Kent’s Pick: 2016 Eyzaguirre Syrah, $9.99

You can’t miss this bottle, because it’s one of two in the shop that are wrapped in burlap, the other being the Eyzaguirre Cabernet Sauvignon. It’s an homage to the time when the wines of Chile were transported in horse-drawn carts and the burlap was used to protect wines. There are a number of very good wines being made in Chile, and the region is having success with both red and white grapes. When I poured the wine into my glass, the first thing I noticed was the color. This wine is not dark and inky like many of the Syrahs we see, it is slightly translucent revealing its lighter body. The wine is aged in stainless steel and does not spend any time in oak. On the nose, the wine shows strawberry, light cherry and brambly blueberry. On the palate the wine has nice balance and soft texture, and shows blueberries, raspberry, dark cherry with a touch of spice on the back-end. Being a touch lighter than most Syrahs, this wine is an excellent pairing for pork or with cheese and meat appetizers. 

Kathy’s Pick: 2017 Pascal Jolivet Sancere Rosé, $22.00

One of my favorite rosés year after year and the 2017 vintage does not disappoint. One hundred percent Pinot Noir from France’s Loire Valley, it is pale salmon pink in color with a subtle nose of fresh berries. On the palate the wine is delicate and elegant with layers of herb, strawberry and a clean, crisp finish. The Jolivet family has been in the wine business since 1926, but it was another 60 years before a good friend of Pascal (then in Champagne sales) convinced him to set up his own wine brand under his own name. Pascal soon established himself as a talented winemaker, opting for a natural style using indigenous yeast. He built a winery in the Champanois style with which he was so familiar. Today, he owns some 340 acres of vineyard farmed organically using biodynamic techniques.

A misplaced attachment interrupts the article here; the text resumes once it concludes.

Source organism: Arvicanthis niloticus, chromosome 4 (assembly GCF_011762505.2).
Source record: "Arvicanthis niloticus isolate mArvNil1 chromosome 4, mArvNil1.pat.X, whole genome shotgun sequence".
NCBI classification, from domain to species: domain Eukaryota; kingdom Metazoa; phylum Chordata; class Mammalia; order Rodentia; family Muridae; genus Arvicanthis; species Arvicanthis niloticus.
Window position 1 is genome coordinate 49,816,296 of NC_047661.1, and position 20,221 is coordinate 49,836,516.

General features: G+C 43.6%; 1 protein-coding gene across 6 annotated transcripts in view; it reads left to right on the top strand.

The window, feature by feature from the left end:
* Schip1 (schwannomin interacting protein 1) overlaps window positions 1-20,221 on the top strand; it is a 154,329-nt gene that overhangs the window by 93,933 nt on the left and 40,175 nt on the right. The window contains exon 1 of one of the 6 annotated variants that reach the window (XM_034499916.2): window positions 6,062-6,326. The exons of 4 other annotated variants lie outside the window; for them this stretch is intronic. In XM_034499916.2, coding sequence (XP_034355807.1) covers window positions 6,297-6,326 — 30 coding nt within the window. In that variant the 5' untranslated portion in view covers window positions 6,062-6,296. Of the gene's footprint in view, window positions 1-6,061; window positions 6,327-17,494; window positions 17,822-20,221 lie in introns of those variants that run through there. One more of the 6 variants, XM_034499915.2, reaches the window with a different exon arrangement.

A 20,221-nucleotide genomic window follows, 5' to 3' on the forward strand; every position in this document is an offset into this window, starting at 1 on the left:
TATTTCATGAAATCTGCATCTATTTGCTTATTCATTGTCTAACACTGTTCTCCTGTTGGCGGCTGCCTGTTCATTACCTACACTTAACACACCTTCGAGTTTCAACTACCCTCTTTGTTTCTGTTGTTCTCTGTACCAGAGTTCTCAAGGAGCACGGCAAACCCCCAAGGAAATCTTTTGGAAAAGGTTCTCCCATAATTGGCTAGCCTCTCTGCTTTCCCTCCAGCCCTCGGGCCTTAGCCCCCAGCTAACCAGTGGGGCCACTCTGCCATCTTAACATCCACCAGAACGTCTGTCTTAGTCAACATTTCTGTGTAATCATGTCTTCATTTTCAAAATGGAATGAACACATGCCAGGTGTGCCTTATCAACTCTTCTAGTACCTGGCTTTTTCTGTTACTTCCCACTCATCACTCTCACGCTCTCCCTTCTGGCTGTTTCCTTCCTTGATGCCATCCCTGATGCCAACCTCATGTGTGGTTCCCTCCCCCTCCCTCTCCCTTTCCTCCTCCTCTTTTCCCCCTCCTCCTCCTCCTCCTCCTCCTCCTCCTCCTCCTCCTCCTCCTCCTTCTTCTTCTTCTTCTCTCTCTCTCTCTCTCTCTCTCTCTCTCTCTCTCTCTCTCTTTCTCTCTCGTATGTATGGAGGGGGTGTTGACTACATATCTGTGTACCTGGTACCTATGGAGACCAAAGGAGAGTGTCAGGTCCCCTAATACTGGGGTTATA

“Crafting a wine is a great outlet to become creative, a kind of art that asks us to listen to mother nature to better perceive and understand her messages. Magic happens while grapes are transformed into juice, then into wine and gives back to the terroir its nobility.” –Pascal Jolivet